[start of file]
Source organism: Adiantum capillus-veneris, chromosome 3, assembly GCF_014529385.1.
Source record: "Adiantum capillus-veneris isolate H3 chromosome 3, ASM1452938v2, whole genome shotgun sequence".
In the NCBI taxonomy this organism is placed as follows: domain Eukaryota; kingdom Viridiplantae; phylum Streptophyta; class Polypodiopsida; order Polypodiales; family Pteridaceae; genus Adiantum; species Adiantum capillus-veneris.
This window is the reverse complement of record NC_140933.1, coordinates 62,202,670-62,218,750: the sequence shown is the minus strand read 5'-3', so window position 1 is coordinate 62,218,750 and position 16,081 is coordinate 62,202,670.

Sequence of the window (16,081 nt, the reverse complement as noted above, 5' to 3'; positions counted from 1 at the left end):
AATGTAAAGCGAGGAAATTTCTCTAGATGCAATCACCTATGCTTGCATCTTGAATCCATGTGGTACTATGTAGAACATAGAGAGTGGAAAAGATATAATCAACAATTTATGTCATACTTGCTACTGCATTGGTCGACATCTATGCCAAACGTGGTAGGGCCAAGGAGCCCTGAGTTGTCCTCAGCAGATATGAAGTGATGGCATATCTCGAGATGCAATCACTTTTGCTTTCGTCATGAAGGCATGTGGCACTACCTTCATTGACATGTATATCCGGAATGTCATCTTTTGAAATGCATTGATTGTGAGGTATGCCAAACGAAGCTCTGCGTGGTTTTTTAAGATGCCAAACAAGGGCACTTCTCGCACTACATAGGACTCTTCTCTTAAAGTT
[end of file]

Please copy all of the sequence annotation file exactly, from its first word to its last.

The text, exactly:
Source organism: Adiantum capillus-veneris, chromosome 3, assembly GCF_014529385.1.
Source record: "Adiantum capillus-veneris isolate H3 chromosome 3, ASM1452938v2, whole genome shotgun sequence".
In the NCBI taxonomy this organism is placed as follows: domain Eukaryota; kingdom Viridiplantae; phylum Streptophyta; class Polypodiopsida; order Polypodiales; family Pteridaceae; genus Adiantum; species Adiantum capillus-veneris.
This window is the reverse complement of record NC_140933.1, coordinates 62,202,670-62,218,750: the sequence shown is the minus strand read 5'-3', so window position 1 is coordinate 62,218,750 and position 16,081 is coordinate 62,202,670.

Sequence of the window (16,081 nt, the reverse complement as noted above, 5' to 3'; positions counted from 1 at the left end):
AATGTAAAGCGAGGAAATTTCTCTAGATGCAATCACCTATGCTTGCATCTTGAATCCATGTGGTACTATGTAGAACATAGAGAGTGGAAAAGATATAATCAACAATTTATGTCATACTTGCTACTGCATTGGTCGACATCTATGCCAAACGTGGTAGGGCCAAGGAGCCCTGAGTTGTCCTCAGCAGATATGAAGTGATGGCATATCTCGAGATGCAATCACTTTTGCTTTCGTCATGAAGGCATGTGGCACTACCTTCATTGACATGTATATCCGGAATGTCATCTTTTGAAATGCATTGATTGTGAGGTATGCCAAACGAAGCTCTGCGTGGTTTTTTAAGATGCCAAACAAGGGCACTTCTCGCACTACATAGGACTCTTCTCTTAAAGTT